Jane Eyre and the Power of Truth

Anger is what’s stopping me from finishing Jane Eyre by Charlotte Bronte. I can only read a few pages a day or even a week because I get so affected by the injustices that are happening to the main character Jane. I keep on reading though because the writing is so strong, and there’s one scene where I really liked how it portrayed the power of truth.

Jane is a young girl, an orphan who is living with her aunt Mrs. Reed. Her aunt insults her, scolds her for fighting against her abusive son, and humiliates her in front of other people. In one scene, when Mrs. Reed summoned her to meet a man from a school that Jane will be going to, Mrs. Reed tells this man that Jane is a deceitful child and a liar. Jane had to listen to all of these unkind words, but when the man left, Jane finally retaliates against Mrs. Reed.

“I am not deceitful: if I were, I should say I loved you, but I declare I do not love you: I dislike you the worst of anybody in the world except John Reed (Mrs. Reed’s young son); and this book about the liar, you may give it to your girl Georgina, for it is she who tells lies, and not I.”

Mrs. Reed’s hands still lay on her work inactive: her eye of ice continued to dwell freezingly on mine.

 “What more have you to say?” she asked, rather in the tone in which a person might address an opponent of adult age than such as is ordinarily used to a child.

That eye of hers, that voice stirred every antipathy I had. Shaking from head to foot, thrilled with ungovernable excitement, I continued–

     “I am glad you are no relation of mine: I will never call you aunt again as long as I live. I will never come to see you when I am grown up; and if any one asks me how I liked you, and how you treated me, I will say the very thought of you makes me sick, and that you treated me with miserable cruelty.”

     “How dare you affirm that, Jane Eyre?”

     “How dare I, Mrs. Reed? How dare I? Because it is the truth. You think I have no feelings, and that I can do without one bit of love or kindness; but I cannot live so: and you have no pity. I shall remember how you thrust me back–roughly and violently thrust me back–into the red-room, and locked me up there, to my dying day; though I was in agony; though I cried out, while suffocating with distress, ‘Have mercy! Have mercy, Aunt Reed!’ And that punishment you made me suffer because your wicked boy struck me–knocked me down for nothing. I will tell anybody who asks me questions, this exact tale. People think you a good woman, but you are bad, hard-hearted. You are deceitful!”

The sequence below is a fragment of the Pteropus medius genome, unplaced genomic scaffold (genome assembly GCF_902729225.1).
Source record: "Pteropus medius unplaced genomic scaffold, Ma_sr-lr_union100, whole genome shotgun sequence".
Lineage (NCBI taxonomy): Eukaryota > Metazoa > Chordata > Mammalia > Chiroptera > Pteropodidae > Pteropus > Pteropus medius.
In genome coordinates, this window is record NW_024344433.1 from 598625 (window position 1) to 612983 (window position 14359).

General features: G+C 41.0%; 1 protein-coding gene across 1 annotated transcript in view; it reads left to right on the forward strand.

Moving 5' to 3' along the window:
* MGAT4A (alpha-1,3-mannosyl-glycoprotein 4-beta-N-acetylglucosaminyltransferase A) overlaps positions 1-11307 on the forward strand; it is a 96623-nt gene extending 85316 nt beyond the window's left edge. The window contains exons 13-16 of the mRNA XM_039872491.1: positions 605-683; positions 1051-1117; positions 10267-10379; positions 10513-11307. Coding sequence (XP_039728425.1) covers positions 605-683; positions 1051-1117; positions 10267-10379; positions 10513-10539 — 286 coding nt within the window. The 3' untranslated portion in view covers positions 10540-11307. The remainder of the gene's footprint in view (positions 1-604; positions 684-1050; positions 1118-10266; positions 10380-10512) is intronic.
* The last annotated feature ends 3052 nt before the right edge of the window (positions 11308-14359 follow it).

Ere I had finished this reply, my soul began to expand, to exult, with the strangest sense of freedom, of triumph, I ever felt. It seemed as if an invisible bond had burst, and that I had struggled out into unhoped-for liberty. Not without cause was this sentiment: Mrs. Reed looked frightened; her work had slipped from her knee; she was lifting up her hands, rocking herself to and fro, and even twisting her face as if she would cry.

“Jane, you are under a mistake: what is the matter with you? Why do you tremble so violently? Would you like to drink some water?”

 “No, Mrs. Reed.”

  “Is there anything else you wish for, Jane? I assure you, I desire to be your friend.

“Not you. You told Mr. Brocklehurst I had a bad character, a deceitful disposition; and I’ll let everybody at Lowood know what you are, and what you have done.”

“Jane, you don’t understand these things: children must be corrected for their faults.”

“Deceit is not my fault!” I cried out in a savage, high voice.

“But you are passionate, Jane, that you must allow: and now return to the nursery–there’s a dear–and lie down a little.”

“I am not your dear; I cannot lie down: send me to school soon, Mrs. Reed, for I hate to live here.”

“I will indeed send her to school soon,” murmured Mrs. Reed sotto voce; and gathering up her work, she abruptly quitted the apartment.

Mrs. Reed could have punished Jane or she could have not sent Jane to the school, but, no, Mrs. Reed retreated. Even though Jane was less powerful than Mrs. Reed, as Jane is a mere child and under the care of her aunt, Jane got away with saying those stinging words. Mrs. Reed’s power over her was subverted by the power of the truth. In this scene, the truth was more powerful than power.

More Music TV Movies Books:

Check out my other blog categories.

If you like this post, please subscribe to this blog. Ja is also on Twitter and FacebookTumblr, Bloglovin (for blogfor Tumblr). Email Ja at: ageofthediary@gmail.com.

Note: For some entries in this blog, a few names and details have been deliberately and willingly changed by the author. This is a personal decision made by the author for specific reasons known to her and is not an endorsement for censorship.

All the opinions expressed in this page and in this blog are my own and do not represent the official stances of the companies, institutions, and organizations that I am affiliated with. I am a person. I’m not just a manifestation of corporate interests. I have an identity that is separate from my company because even if human beings are paid for a service by corporations, human beings are not owned by corporations. 

Advertisements

Leave a Reply

Fill in your details below or click an icon to log in:

WordPress.com Logo

You are commenting using your WordPress.com account. Log Out / Change )

Twitter picture

You are commenting using your Twitter account. Log Out / Change )

Facebook photo

You are commenting using your Facebook account. Log Out / Change )

Google+ photo

You are commenting using your Google+ account. Log Out / Change )

Connecting to %s